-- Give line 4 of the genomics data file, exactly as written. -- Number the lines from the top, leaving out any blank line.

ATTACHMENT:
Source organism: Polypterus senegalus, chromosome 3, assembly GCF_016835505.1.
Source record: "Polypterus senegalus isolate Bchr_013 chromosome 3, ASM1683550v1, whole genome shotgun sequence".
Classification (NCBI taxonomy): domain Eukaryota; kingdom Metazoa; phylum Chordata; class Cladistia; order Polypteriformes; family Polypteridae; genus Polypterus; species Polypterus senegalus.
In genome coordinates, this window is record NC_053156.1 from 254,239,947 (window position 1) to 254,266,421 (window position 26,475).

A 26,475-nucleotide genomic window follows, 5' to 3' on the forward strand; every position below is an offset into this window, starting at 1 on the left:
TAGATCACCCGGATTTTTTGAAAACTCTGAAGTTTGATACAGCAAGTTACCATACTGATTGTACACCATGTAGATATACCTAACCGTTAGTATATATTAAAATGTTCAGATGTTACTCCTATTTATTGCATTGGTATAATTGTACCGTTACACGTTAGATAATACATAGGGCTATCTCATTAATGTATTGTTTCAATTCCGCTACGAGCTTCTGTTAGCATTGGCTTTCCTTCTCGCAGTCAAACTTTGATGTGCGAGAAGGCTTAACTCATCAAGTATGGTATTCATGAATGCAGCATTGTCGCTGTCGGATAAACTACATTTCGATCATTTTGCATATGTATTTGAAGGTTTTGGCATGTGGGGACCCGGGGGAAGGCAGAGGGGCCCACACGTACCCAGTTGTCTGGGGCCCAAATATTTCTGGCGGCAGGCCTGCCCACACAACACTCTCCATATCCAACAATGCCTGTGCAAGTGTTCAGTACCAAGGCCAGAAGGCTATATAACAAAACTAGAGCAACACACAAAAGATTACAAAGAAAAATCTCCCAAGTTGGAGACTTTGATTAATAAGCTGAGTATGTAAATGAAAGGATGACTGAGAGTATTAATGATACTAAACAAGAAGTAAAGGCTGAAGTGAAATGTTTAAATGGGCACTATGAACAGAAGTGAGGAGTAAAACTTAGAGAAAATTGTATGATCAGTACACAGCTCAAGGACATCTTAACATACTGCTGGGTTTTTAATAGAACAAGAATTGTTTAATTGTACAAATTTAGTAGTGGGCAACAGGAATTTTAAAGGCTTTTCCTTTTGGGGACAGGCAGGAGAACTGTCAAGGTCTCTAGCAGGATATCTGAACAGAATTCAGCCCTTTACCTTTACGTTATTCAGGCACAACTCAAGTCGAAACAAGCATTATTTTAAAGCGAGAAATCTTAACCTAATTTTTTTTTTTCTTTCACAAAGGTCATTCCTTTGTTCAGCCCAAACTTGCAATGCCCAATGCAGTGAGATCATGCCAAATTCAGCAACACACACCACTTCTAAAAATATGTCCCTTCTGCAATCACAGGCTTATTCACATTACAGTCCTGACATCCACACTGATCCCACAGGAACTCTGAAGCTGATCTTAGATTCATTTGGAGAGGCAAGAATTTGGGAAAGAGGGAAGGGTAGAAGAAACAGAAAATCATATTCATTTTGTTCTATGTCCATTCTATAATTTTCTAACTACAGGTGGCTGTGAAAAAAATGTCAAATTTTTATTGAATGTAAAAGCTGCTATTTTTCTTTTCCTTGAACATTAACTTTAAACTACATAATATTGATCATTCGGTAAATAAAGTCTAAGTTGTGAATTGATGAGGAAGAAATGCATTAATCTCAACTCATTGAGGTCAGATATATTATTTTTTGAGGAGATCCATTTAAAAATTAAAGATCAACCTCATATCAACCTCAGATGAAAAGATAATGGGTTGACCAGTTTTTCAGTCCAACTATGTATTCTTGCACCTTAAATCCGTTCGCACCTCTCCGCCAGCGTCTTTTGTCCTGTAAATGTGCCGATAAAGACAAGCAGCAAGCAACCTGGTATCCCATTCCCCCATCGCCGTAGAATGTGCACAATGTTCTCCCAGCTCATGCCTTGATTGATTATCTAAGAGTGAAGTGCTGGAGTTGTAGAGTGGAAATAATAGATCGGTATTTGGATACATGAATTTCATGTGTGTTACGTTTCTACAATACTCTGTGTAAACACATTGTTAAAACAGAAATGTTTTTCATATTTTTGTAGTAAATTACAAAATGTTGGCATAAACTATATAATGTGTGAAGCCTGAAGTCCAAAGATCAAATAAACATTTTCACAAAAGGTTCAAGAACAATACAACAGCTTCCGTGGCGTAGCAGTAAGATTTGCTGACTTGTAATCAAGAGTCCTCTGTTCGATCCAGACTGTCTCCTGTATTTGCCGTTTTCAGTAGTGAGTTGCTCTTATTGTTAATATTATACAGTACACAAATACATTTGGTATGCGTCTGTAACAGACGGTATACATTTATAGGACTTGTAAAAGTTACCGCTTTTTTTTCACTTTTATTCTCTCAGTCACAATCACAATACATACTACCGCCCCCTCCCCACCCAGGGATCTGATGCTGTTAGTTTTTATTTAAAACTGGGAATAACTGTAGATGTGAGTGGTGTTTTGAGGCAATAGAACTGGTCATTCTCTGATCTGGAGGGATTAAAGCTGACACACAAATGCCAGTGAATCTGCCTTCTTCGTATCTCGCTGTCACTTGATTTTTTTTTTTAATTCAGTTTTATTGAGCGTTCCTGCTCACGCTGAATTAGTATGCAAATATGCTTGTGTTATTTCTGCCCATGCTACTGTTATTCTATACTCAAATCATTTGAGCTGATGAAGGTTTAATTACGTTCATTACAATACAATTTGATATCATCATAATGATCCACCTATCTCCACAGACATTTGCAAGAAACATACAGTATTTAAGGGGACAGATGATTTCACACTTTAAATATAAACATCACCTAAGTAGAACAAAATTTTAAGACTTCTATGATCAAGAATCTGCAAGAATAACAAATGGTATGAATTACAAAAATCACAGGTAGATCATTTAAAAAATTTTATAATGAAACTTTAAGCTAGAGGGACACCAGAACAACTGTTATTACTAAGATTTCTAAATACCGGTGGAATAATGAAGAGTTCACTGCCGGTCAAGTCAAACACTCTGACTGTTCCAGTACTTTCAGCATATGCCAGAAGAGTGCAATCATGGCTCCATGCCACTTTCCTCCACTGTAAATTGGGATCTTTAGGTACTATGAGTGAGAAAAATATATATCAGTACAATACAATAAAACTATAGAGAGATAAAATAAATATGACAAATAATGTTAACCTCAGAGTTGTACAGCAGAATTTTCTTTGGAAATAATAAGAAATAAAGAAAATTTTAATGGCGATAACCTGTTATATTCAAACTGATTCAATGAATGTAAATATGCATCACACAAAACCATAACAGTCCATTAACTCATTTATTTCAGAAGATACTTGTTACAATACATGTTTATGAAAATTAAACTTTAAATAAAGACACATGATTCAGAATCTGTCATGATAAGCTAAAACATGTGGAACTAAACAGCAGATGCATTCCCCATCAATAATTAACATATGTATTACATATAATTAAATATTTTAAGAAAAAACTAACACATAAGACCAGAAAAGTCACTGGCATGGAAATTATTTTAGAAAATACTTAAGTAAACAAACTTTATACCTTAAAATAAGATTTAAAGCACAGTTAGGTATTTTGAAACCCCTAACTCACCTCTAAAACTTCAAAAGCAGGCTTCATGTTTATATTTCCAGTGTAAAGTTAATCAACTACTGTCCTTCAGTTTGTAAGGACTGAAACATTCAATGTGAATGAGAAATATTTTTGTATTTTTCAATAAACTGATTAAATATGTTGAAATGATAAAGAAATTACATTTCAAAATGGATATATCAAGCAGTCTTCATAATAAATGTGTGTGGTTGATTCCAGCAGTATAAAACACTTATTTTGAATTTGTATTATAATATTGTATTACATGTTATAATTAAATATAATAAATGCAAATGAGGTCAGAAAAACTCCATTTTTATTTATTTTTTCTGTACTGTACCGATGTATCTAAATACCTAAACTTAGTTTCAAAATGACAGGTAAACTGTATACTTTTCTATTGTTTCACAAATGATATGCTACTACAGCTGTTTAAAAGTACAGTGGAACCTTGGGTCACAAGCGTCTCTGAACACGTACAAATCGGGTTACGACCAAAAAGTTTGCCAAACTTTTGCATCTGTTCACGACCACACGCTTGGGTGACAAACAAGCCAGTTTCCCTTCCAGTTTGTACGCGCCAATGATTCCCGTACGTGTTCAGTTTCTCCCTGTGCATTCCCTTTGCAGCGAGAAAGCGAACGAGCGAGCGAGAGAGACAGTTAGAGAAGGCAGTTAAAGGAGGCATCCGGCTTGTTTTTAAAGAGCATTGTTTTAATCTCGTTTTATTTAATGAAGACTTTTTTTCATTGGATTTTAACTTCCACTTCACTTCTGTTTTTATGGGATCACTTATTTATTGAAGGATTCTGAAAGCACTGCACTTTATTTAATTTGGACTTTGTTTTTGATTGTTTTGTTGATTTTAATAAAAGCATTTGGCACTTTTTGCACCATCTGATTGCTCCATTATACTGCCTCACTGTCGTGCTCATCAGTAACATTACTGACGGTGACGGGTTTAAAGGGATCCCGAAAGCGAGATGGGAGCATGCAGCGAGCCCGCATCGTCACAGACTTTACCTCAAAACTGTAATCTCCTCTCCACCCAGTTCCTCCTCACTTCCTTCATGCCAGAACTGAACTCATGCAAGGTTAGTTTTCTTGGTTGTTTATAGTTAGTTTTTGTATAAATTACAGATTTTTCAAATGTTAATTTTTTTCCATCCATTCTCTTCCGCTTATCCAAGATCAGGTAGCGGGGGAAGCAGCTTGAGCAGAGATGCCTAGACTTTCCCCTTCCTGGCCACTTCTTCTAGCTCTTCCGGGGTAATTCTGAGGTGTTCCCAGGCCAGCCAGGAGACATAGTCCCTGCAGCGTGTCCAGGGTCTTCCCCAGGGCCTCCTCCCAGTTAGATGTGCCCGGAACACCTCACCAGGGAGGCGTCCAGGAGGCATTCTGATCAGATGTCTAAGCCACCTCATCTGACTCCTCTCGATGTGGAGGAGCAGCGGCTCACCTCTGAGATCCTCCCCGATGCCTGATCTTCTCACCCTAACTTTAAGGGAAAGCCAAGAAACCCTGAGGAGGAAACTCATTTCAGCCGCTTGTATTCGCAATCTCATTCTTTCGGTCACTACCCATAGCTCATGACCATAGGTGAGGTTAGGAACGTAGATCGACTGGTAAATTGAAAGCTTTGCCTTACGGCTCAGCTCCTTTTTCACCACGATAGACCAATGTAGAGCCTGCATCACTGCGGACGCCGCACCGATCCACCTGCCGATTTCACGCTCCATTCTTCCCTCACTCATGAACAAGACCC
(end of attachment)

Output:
In genome coordinates, this window is record NC_053156.1 from 254,239,947 (window position 1) to 254,266,421 (window position 26,475).